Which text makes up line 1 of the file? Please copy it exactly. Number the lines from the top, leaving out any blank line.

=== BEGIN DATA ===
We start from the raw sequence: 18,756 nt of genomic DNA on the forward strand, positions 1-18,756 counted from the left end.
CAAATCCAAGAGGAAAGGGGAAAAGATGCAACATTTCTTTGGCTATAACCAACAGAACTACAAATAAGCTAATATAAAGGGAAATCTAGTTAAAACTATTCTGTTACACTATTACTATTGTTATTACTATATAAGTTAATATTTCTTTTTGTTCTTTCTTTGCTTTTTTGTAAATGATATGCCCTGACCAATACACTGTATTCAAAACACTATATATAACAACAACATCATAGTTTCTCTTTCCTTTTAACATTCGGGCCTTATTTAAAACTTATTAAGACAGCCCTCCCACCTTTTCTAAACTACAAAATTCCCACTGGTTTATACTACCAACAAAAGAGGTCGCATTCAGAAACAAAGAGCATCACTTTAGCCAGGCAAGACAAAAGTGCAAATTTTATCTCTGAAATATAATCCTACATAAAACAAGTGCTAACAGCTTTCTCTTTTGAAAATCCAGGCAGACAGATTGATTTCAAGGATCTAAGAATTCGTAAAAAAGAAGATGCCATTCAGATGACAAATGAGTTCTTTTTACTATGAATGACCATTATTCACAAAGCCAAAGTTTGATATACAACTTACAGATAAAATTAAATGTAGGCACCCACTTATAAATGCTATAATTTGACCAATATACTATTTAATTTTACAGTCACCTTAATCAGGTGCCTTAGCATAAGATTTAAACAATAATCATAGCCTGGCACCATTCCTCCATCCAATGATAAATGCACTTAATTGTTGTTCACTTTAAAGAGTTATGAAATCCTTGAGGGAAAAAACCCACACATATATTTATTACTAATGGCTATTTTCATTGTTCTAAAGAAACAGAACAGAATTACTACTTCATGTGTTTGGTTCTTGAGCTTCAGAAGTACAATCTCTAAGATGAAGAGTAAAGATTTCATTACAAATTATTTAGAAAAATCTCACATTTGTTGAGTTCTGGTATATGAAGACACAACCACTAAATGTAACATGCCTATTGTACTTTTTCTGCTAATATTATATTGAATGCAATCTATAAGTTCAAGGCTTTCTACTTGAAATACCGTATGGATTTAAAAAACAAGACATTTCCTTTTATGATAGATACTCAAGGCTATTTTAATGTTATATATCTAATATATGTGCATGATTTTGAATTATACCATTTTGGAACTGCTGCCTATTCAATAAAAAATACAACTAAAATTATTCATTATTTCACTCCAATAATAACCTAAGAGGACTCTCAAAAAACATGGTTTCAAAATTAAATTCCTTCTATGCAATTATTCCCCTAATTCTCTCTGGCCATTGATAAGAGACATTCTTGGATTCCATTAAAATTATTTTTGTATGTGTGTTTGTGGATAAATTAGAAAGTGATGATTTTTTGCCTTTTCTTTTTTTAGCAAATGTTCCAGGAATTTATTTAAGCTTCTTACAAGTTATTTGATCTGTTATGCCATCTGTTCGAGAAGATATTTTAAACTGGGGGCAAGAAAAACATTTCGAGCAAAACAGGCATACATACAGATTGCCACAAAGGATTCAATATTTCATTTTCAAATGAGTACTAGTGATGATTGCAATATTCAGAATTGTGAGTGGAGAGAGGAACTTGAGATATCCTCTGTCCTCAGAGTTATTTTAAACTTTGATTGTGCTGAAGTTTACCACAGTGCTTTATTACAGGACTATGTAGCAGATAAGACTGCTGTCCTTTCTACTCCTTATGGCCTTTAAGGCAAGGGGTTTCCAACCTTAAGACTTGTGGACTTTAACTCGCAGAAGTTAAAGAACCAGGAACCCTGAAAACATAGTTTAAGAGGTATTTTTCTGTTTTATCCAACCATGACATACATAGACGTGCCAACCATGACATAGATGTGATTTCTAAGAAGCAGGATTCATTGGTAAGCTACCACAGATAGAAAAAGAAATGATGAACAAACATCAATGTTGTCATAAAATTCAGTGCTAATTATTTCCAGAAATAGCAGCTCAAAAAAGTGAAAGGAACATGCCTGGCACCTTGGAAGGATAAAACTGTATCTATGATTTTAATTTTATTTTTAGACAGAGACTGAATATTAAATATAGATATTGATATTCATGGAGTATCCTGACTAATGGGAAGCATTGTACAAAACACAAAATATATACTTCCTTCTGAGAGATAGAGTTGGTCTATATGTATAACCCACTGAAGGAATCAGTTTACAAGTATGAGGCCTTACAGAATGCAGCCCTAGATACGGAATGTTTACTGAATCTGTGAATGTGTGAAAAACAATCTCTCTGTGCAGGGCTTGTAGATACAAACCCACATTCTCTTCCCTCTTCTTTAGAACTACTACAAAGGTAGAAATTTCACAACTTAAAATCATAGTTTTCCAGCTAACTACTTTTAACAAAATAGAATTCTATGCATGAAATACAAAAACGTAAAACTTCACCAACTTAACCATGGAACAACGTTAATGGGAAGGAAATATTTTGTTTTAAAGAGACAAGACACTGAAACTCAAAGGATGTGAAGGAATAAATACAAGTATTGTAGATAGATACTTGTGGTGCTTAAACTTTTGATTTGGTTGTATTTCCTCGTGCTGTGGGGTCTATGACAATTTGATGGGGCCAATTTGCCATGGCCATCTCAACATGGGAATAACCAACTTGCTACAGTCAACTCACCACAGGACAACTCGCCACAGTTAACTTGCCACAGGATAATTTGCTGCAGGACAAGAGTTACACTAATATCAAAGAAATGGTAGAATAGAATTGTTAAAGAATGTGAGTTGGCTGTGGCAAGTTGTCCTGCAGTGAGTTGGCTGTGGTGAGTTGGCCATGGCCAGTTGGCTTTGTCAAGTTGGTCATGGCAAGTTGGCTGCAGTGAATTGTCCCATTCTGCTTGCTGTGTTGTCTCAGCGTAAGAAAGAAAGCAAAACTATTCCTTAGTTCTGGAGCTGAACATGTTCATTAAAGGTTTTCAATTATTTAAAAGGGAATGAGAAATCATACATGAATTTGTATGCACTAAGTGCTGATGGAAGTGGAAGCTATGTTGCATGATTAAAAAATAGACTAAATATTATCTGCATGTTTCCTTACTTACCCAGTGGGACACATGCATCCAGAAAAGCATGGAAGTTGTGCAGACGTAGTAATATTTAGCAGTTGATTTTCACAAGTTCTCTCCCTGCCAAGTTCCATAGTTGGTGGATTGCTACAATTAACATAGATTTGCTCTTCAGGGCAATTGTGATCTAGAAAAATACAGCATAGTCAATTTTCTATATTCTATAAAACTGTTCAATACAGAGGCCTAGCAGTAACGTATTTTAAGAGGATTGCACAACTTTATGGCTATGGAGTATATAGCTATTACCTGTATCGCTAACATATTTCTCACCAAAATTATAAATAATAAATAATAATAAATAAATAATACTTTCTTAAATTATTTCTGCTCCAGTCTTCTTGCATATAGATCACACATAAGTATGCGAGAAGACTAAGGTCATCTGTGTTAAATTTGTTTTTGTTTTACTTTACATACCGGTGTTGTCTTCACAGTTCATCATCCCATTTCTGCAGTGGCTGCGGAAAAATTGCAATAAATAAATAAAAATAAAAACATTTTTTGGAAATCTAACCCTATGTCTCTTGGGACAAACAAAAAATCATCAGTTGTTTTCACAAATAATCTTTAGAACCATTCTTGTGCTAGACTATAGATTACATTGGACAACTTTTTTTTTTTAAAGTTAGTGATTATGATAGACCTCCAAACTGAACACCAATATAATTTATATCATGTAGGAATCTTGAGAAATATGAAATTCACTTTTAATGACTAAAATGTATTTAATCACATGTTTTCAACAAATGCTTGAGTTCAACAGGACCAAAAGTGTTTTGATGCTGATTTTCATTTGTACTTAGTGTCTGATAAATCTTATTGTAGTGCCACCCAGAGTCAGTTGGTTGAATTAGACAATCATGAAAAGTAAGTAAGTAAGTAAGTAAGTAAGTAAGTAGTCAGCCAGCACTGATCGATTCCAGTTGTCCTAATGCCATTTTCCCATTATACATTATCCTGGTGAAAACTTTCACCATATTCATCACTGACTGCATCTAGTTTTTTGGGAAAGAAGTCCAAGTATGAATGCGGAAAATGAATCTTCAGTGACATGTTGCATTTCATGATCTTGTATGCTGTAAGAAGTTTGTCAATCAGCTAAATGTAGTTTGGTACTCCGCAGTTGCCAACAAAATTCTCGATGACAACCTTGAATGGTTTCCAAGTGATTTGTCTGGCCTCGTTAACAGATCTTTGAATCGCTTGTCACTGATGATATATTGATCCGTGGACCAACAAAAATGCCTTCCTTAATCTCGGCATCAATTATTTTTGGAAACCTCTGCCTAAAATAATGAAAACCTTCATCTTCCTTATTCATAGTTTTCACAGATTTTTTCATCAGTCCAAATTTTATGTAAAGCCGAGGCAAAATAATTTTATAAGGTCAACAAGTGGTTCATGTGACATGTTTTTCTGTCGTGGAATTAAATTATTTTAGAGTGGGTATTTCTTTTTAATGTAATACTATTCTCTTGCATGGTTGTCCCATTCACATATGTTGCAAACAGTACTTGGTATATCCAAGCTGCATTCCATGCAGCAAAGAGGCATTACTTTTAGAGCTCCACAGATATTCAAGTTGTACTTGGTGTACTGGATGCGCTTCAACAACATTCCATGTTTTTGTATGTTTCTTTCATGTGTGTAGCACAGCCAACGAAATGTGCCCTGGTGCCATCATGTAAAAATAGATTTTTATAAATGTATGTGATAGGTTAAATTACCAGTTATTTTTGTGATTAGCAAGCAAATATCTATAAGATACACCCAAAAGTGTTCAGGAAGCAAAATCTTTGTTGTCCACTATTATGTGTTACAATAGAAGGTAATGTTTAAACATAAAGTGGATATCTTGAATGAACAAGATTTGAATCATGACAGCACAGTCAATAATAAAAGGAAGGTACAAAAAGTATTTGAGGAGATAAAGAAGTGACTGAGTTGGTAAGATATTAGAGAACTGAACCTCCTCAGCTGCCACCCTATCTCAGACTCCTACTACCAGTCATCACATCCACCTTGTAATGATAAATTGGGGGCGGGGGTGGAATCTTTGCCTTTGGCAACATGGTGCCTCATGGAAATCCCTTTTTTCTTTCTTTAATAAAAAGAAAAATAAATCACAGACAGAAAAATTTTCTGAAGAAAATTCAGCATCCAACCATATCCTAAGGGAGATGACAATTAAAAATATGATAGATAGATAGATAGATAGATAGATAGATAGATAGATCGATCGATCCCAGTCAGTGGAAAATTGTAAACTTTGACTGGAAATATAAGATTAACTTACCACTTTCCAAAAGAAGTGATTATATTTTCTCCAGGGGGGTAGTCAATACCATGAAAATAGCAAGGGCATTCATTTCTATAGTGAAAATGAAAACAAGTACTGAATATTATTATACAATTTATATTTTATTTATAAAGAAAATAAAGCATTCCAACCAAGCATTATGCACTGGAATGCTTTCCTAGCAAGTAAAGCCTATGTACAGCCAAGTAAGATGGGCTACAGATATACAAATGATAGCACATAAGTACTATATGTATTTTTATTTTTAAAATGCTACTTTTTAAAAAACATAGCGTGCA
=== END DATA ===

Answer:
We start from the raw sequence: 18,756 nt of genomic DNA on the forward strand, positions 1-18,756 counted from the left end.